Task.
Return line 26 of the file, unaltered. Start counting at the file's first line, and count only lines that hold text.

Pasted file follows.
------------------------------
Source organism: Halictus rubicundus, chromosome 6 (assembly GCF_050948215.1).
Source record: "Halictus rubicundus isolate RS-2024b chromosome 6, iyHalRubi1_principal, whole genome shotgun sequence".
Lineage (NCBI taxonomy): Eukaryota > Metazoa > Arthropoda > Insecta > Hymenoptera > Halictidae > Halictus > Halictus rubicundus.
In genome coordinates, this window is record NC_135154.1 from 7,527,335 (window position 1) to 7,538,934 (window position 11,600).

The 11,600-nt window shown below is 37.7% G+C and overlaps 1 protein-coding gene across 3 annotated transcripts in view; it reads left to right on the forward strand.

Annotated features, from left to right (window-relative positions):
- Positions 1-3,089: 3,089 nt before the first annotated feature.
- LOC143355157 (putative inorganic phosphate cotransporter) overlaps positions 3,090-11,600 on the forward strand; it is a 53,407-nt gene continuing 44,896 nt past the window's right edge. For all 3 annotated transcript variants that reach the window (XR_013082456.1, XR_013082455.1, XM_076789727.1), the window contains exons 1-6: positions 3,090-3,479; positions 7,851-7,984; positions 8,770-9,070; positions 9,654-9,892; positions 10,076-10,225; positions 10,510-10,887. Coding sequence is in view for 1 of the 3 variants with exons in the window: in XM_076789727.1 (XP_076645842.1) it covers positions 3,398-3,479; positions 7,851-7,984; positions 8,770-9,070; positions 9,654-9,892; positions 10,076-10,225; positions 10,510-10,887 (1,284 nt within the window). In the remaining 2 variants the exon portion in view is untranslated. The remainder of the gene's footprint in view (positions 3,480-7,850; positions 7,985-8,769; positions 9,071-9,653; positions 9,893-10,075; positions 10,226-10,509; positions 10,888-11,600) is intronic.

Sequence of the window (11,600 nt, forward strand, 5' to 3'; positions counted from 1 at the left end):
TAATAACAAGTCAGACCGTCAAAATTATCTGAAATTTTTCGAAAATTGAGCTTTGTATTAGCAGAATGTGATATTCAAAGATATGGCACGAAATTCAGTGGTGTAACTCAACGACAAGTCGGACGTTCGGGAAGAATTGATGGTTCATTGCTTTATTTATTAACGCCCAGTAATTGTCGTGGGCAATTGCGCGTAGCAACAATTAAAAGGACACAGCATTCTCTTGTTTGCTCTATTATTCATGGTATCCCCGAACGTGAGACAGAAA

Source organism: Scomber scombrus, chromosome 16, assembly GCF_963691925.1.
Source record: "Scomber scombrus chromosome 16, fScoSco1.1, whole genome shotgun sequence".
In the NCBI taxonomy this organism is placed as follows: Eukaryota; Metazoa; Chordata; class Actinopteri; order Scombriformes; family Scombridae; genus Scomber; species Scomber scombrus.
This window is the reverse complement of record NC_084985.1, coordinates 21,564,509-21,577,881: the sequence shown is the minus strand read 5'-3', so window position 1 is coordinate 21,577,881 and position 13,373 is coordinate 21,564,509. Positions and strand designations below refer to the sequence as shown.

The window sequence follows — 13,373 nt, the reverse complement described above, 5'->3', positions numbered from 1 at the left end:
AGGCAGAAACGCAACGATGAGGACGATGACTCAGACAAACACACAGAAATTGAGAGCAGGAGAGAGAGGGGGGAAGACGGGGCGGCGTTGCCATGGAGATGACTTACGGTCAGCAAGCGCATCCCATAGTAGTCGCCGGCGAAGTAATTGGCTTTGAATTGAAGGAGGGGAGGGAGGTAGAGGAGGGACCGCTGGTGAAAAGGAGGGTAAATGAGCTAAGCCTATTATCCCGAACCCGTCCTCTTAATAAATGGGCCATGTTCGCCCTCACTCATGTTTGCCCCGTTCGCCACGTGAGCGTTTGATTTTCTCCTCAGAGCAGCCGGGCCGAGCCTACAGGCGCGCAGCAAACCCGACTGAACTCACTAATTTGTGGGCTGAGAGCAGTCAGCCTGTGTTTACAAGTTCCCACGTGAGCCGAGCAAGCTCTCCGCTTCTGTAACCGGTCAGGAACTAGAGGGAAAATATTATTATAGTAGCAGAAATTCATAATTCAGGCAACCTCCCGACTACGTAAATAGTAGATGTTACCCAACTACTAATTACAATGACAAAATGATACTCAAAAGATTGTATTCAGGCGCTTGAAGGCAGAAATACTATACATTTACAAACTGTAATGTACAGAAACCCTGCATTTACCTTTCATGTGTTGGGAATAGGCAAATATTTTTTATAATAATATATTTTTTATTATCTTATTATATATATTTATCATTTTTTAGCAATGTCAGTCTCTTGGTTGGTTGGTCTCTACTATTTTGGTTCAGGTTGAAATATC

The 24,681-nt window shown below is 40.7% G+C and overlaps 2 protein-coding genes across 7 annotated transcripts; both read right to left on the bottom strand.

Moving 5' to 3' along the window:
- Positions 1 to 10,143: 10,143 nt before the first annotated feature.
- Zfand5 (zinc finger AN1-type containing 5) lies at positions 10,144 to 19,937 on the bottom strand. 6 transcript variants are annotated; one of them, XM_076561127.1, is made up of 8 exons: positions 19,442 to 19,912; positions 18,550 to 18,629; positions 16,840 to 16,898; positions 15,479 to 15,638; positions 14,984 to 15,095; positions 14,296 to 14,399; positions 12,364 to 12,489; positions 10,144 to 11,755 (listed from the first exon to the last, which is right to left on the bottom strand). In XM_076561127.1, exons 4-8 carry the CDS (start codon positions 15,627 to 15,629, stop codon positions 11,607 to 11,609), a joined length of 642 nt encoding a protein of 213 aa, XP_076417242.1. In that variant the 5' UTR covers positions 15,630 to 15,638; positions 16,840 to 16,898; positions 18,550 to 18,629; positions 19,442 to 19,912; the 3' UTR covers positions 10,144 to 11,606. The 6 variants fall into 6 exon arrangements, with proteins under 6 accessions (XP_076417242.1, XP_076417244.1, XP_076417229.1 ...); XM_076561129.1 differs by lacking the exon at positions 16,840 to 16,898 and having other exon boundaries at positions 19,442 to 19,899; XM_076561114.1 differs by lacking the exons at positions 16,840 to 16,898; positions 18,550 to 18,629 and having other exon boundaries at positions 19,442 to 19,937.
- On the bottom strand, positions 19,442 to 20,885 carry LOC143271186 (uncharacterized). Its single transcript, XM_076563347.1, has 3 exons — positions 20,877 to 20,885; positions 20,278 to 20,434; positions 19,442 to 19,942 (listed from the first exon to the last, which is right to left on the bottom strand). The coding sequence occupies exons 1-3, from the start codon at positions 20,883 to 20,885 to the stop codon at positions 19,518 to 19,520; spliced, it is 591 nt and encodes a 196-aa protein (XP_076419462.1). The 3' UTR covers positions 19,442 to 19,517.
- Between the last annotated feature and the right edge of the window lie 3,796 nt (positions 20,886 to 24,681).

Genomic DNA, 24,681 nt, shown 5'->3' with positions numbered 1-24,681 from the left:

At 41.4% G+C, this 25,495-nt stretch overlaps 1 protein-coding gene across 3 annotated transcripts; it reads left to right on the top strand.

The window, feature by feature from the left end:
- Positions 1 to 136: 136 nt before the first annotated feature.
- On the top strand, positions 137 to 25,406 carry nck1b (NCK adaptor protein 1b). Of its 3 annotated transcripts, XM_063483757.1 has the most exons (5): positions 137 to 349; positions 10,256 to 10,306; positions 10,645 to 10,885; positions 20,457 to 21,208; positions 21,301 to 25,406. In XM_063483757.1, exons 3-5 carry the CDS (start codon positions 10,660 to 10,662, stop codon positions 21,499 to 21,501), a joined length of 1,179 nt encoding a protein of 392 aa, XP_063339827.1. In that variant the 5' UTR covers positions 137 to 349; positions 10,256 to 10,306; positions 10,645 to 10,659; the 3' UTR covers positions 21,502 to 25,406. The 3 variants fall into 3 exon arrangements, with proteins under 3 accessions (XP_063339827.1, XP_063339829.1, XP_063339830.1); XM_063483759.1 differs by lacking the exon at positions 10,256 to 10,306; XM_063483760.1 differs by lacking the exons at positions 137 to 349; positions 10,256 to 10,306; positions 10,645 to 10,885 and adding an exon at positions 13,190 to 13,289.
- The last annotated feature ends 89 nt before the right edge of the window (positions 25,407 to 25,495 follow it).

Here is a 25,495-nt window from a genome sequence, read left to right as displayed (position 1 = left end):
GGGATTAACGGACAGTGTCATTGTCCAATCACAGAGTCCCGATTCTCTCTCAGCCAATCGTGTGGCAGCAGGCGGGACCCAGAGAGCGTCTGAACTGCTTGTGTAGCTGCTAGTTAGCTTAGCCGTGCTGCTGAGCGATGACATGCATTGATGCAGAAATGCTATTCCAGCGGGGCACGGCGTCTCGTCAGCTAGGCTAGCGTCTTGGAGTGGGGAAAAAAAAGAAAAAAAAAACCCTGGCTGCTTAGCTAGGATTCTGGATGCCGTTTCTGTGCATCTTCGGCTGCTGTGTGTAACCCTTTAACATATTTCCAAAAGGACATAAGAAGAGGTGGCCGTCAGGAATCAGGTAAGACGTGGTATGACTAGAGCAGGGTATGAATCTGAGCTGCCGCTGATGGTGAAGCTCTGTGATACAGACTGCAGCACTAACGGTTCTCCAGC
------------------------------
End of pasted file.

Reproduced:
- Positions 1 to 136: 136 nt before the first annotated feature.